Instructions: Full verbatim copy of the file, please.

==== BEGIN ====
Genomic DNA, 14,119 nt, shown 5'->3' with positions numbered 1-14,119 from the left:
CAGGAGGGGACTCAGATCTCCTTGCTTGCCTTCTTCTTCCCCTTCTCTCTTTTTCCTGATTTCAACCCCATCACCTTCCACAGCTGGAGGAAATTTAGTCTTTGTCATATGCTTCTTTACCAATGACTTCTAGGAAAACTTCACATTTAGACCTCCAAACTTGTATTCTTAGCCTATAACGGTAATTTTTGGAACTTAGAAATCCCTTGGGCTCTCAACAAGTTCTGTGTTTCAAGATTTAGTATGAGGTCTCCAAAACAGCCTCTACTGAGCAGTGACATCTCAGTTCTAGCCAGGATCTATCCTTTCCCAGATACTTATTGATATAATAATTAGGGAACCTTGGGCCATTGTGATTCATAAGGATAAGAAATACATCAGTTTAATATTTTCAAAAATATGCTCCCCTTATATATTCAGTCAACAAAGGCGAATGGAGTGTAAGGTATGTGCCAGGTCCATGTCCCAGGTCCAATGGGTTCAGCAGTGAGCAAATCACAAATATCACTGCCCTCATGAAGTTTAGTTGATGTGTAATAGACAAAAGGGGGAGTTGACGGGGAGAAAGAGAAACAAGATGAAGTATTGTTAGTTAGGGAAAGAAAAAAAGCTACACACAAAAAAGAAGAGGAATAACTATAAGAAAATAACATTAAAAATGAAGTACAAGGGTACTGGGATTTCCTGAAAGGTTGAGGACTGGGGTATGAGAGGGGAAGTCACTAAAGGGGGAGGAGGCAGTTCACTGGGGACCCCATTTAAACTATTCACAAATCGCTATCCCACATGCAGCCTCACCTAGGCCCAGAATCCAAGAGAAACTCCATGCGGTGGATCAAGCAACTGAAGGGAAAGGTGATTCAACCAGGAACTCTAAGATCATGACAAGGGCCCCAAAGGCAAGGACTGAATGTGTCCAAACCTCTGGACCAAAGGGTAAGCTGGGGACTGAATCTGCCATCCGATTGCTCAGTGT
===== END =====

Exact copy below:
Genomic DNA, 14,119 nt, shown 5'->3' with positions numbered 1-14,119 from the left:
CAGGAGGGGACTCAGATCTCCTTGCTTGCCTTCTTCTTCCCCTTCTCTCTTTTTCCTGATTTCAACCCCATCACCTTCCACAGCTGGAGGAAATTTAGTCTTTGTCATATGCTTCTTTACCAATGACTTCTAGGAAAACTTCACATTTAGACCTCCAAACTTGTATTCTTAGCCTATAACGGTAATTTTTGGAACTTAGAAATCCCTTGGGCTCTCAACAAGTTCTGTGTTTCAAGATTTAGTATGAGGTCTCCAAAACAGCCTCTACTGAGCAGTGACATCTCAGTTCTAGCCAGGATCTATCCTTTCCCAGATACTTATTGATATAATAATTAGGGAACCTTGGGCCATTGTGATTCATAAGGATAAGAAATACATCAGTTTAATATTTTCAAAAATATGCTCCCCTTATATATTCAGTCAACAAAGGCGAATGGAGTGTAAGGTATGTGCCAGGTCCATGTCCCAGGTCCAATGGGTTCAGCAGTGAGCAAATCACAAATATCACTGCCCTCATGAAGTTTAGTTGATGTGTAATAGACAAAAGGGGGAGTTGACGGGGAGAAAGAGAAACAAGATGAAGTATTGTTAGTTAGGGAAAGAAAAAAAGCTACACACAAAAAAGAAGAGGAATAACTATAAGAAAATAACATTAAAAATGAAGTACAAGGGTACTGGGATTTCCTGAAAGGTTGAGGACTGGGGTATGAGAGGGGAAGTCACTAAAGGGGGAGGAGGCAGTTCACTGGGGACCCCATTTAAACTATTCACAAATCGCTATCCCACATGCAGCCTCACCTAGGCCCAGAATCCAAGAGAAACTCCATGCGGTGGATCAAGCAACTGAAGGGAAAGGTGATTCAACCAGGAACTCTAAGATCATGACAAGGGCCCCAAAGGCAAGGACTGAATGTGTCCAAACCTCTGGACCAAAGGGTAAGCTGGGGACTGAATCTGCCATCCGATTGCTCAGTGT